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Grant Strobl and Jacob Chludzinski are young conservative activists who’ve earned their political chops while students at the University of Michigan. They now want to share their experience and promote their point of view with a new business, ThinkRight Strategies, they started in Ann Arbor.

As the name suggests, they aim to help right-leaning candidates and groups craft their messaging, from website design to speechwriting. 

The rub is that the city of Ann Arbor has an anti-discrimination law that forbids businesses from discriminating based on political beliefs, among myriad other factors. In other words, if they want to court conservative clients, they have to recruit liberal business as well. 

While the city hasn’t yet cracked down on ThinkRight, the owners are wary of the possibility and are taking the proactive step of suing the city in federal court

Strobl, who graduated from UM in 2018, and Chludzinski are right to be concerned. These laws prohibiting discrimination are too frequently the cause of discrimination — most often against business owners who hold religious or political beliefs that conflict with politically correct social norms. 

The Alliance Defending Freedom, a nonprofit law firm that seeks to uphold religious liberty, has taken on the case. The law firm is also representing the Tennes family, which owns Country Mill Orchard and Cider Mill in Charlotte. The city of East Lansing in 2017 blocked the owners from selling apples at the city’s farmer’s market because the Catholic orchard owners don’t open their farm to same-sex weddings, in violation of the East Lansing’s anti-discrimination ordinance.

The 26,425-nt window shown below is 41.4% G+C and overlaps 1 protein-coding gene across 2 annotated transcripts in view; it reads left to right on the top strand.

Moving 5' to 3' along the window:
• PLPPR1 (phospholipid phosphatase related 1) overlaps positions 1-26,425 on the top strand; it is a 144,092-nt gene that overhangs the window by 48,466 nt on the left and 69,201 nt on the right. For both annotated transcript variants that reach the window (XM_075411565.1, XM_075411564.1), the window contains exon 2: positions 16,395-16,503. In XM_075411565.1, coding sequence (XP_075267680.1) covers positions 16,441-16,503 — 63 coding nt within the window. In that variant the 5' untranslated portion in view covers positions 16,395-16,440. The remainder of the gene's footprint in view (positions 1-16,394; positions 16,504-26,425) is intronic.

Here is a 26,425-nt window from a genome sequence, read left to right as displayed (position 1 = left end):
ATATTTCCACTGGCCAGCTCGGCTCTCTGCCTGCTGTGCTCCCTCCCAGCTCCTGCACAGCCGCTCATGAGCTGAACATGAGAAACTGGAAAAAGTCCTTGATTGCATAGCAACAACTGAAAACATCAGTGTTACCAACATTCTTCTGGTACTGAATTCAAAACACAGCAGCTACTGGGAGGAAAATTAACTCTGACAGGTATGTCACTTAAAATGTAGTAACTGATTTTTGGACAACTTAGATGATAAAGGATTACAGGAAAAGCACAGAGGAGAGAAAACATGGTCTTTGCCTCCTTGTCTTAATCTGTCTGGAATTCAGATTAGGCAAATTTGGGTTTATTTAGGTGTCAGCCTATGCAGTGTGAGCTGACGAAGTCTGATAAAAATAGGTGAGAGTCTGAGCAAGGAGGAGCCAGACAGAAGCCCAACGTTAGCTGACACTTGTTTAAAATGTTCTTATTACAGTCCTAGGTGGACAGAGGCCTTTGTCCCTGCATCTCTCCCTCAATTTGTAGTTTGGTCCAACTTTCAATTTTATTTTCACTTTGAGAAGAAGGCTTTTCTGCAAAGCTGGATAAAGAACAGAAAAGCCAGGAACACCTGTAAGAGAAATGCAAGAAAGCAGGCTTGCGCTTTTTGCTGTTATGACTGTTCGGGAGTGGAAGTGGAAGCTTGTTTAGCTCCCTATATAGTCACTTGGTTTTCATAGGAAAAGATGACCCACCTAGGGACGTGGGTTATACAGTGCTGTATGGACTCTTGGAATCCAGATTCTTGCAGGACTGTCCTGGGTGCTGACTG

More: Jacques: Farmer gets boot for expressing his beliefs

Samuel Green, legal counsel with ADF, says the law firm took an interest in the Ann Arbor case because of the clear First Amendment implications, calling it a “pre-enforcement" lawsuit. 

“We found out this law was threatening them to express views contrary to their own,” says Green. “We are hopeful for a victory that will protect all people.

Strobl, who is national chairman of Young Americans for Freedom, is no stranger to policies that target conservatives. While a student at UM, he challenged the university’s free speech restrictions, safe spaces and bias response team. And he also helped the school change course after it canceled a showing of “American Sniper” because some students claimed to be offended by the movie. 

His background translates well into the work he and his partner hope to accomplish through ThinkRight. 

“My experience on campus gives me a unique advantage,” Strobl says. 

Green says that under the Ann Arbor ordinance, to avoid discrimination charges ThinkRight could be compelled to take on clients the owners may fundamentally disagree with — meaning they’d have to put messaging together that could violate their political and religious beliefs. Green calls this coercion, labeling it “un-American” and “unconstitutional.” Penalties for violating the law could reach $500 a day. 

Something important to consider is that such laws don’t just have the possibility of impacting those with conservative views — they could just as easily be used to force a liberal consulting firm’s owners to write speeches for a Republican they loathe. 

As the lawsuit spells out: “Under the guise of stopping discrimination, Ann Arbor passed a law that forces Democrats to create advocacy material supporting conservatives and Republicans to create advocacy material supporting liberals. ... Citizens should be free to choose for themselves what they say and what they celebrate — not the government.”

ijacques@detroitnews.com 

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